The Roller Coaster Ride of Transitions: The Joy of Beginning…and Completing

This piece was in my latest coaching newsletter and several people wrote to me about so I’ve added it here, in an edited version.

On a recent sunny day, I went to an end-of-summer amusement park with friends and we rode one of the thrilling roller-coasters. As we looped around, getting tossed about in our seats, my palms got sweaty and I wondered to myself how interestingly similar this was to completing the “Our Thoughts On Aging” interview project.

It has been six years in the making and finally it is here: I am writing the final chapters of the book, the storied interviews have gone through their first manuscript edit, the artwork for the book cover is in progress, the “As I Get Older” greeting cards and poster are completed, the new RT Coaching website is launched with an online store, and the book will be published in — I hope — early 2017.

"As I Get Older" poster

“As I Get Older” poster

What a roller coaster ride it has been, and that is true for anything we mostly choose to start:

a life stage, a goal or dream, a project or business, a diploma or degree, a new health habit or lifestyle, a career change or residential move.

Strap yourself in and hold onto the handrail ‘cause it’s going to be a heck of a ride.

It starts off gently enough and soon you are climbing upwards, ever so slowly, and when you reach the magnificent height of the apex, you can see the beautiful big perspective where the view will catch your breath. The view is sweet from this high.

rollercoaster
Not a moment later, the roller coaster ride thrillingly swooshes you to the deepest low giving you an adrenalin rush, sweaty palms and a jolt to your stomach so intense you think you might vomit. You can’t believe how fast the ride took you down. It’s The Dip.

Then you’re heading for another slow climb, not as high this time, slow enough to release the handrail and wipe your sweaty palms dry just in time for the next plunge. Only this time you’re hurtling forward upside-down in some gravity-defying position. No words can describe the rush that comes with putting yourself “out there”.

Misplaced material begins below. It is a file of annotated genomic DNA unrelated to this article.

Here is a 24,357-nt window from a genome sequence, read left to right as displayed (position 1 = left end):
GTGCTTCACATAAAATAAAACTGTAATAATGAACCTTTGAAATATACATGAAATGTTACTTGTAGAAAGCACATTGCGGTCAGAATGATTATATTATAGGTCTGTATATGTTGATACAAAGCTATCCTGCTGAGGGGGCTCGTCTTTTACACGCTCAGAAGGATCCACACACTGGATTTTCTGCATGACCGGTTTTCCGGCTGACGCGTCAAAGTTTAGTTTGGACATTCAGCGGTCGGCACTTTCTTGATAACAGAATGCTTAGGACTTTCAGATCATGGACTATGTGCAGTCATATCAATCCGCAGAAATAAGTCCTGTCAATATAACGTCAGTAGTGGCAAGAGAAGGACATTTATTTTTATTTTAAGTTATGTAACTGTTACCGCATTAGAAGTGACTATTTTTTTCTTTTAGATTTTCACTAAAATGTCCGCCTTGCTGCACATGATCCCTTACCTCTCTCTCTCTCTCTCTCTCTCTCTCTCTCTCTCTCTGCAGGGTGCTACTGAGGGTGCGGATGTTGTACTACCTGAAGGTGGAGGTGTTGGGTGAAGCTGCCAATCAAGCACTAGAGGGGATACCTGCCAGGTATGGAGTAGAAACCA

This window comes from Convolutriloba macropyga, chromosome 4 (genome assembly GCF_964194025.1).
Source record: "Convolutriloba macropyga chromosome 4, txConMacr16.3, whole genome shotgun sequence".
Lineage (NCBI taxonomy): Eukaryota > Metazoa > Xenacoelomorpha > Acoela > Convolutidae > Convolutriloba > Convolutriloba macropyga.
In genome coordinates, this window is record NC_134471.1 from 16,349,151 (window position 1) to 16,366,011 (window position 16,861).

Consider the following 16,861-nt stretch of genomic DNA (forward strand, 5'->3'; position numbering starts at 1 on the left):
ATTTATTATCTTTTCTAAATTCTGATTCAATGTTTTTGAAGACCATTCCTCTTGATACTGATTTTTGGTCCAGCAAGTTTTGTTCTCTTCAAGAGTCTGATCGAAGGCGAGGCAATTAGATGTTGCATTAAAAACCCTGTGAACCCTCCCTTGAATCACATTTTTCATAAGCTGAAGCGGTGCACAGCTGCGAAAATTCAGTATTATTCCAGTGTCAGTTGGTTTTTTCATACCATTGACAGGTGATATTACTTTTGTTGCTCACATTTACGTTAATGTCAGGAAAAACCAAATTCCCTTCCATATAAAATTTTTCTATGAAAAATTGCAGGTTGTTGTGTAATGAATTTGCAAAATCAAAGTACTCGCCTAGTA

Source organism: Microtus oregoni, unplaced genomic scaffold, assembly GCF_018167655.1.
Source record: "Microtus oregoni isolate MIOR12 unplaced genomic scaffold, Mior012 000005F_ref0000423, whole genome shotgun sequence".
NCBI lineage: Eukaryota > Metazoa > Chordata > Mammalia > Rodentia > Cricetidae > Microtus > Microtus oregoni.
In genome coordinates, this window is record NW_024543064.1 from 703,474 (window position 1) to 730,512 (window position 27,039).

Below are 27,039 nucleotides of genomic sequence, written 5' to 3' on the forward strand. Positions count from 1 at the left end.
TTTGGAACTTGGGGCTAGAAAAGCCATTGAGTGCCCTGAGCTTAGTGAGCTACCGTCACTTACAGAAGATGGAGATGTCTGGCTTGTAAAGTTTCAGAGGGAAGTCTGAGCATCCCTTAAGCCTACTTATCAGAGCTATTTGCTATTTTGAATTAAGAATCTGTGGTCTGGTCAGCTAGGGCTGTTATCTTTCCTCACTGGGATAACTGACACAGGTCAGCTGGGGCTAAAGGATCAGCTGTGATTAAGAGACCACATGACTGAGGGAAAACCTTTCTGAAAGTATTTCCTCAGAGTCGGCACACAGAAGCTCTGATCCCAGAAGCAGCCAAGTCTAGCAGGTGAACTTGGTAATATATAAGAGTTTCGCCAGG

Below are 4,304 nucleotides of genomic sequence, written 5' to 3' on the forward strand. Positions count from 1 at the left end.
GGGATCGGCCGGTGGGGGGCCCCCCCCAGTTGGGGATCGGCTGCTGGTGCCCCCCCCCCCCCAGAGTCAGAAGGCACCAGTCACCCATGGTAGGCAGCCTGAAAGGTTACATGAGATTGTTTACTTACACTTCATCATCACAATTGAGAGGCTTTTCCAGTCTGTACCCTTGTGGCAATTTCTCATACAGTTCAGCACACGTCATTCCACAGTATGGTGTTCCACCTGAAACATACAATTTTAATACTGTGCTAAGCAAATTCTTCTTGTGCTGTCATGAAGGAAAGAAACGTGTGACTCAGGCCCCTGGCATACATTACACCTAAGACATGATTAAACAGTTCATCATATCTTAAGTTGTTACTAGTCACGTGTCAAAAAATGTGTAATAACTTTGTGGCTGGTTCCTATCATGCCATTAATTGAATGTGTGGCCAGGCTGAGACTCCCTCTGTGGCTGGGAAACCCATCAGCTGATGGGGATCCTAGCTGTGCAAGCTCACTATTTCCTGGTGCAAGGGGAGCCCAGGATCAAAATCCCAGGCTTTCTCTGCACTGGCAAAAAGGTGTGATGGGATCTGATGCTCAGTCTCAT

And in between the climbs and dips, there are the hair-pin turns. Sometimes you can see them coming and sometimes they catch you by surprise, jostling you about sharply and shaking your equilibrium.

Finally, finally you see the end of the ride approaching. As you disembark, you feel a simultaneous sense of joy and relief, depending on how intense the jolts, upside-down twists and hurtling-towards-the-ground manoeuvres landed for you. Your wobbly legs grateful to touch land as you leave the thrilling ride behind.

As you glance back at the roller coaster, you can see the twists and turns, the steep slopes and enormous dips you were on. You are suspended for a moment in disbelief or awe, perhaps wondering about the next one you might go on.

Unlike a roller coaster ride though, when we start something new we can’t see the entire ride or know how long our ride will take. This is what makes it scary thrilling, this element of the unknown. Figuring out how to go with it is part of the ride, of life and of change.

However, there are safety mechanisms and systems set up for roller coaster rides. It includes a team of people staffing it to make sure that safety is enforced, like the man who was doing calisthenics as he waited for our ride to approach the return gate. We need safety systems, and they can be amusing too, for those challenging and thrilling rides we go on in life.

When I planned to complete this interview project and transform it into a book, poster and greeting cards, I needed to find the people — professionals, colleagues, friends, and family — to support me on my ride. I also needed tools and resources that gave me structure and accountability, lifestyle habits that nourished, energized and motivated me, and celebrations to acknowledge the teeny tiny steps taken.

Completing the ride, we walk away with that experience in our toolkit. We know what it feels like. We have the confidence that we can handle it or what we need in order to handle it the next time. We know we can do it again if we choose to or go on a different one — maybe less scary, maybe scarier — the next time. It’s the personal growth ride of transitions!

What transition(s) in your life have felt like a wild roller coaster ride?
What and/or who helped you on your ride?
What would you do differently next time?!

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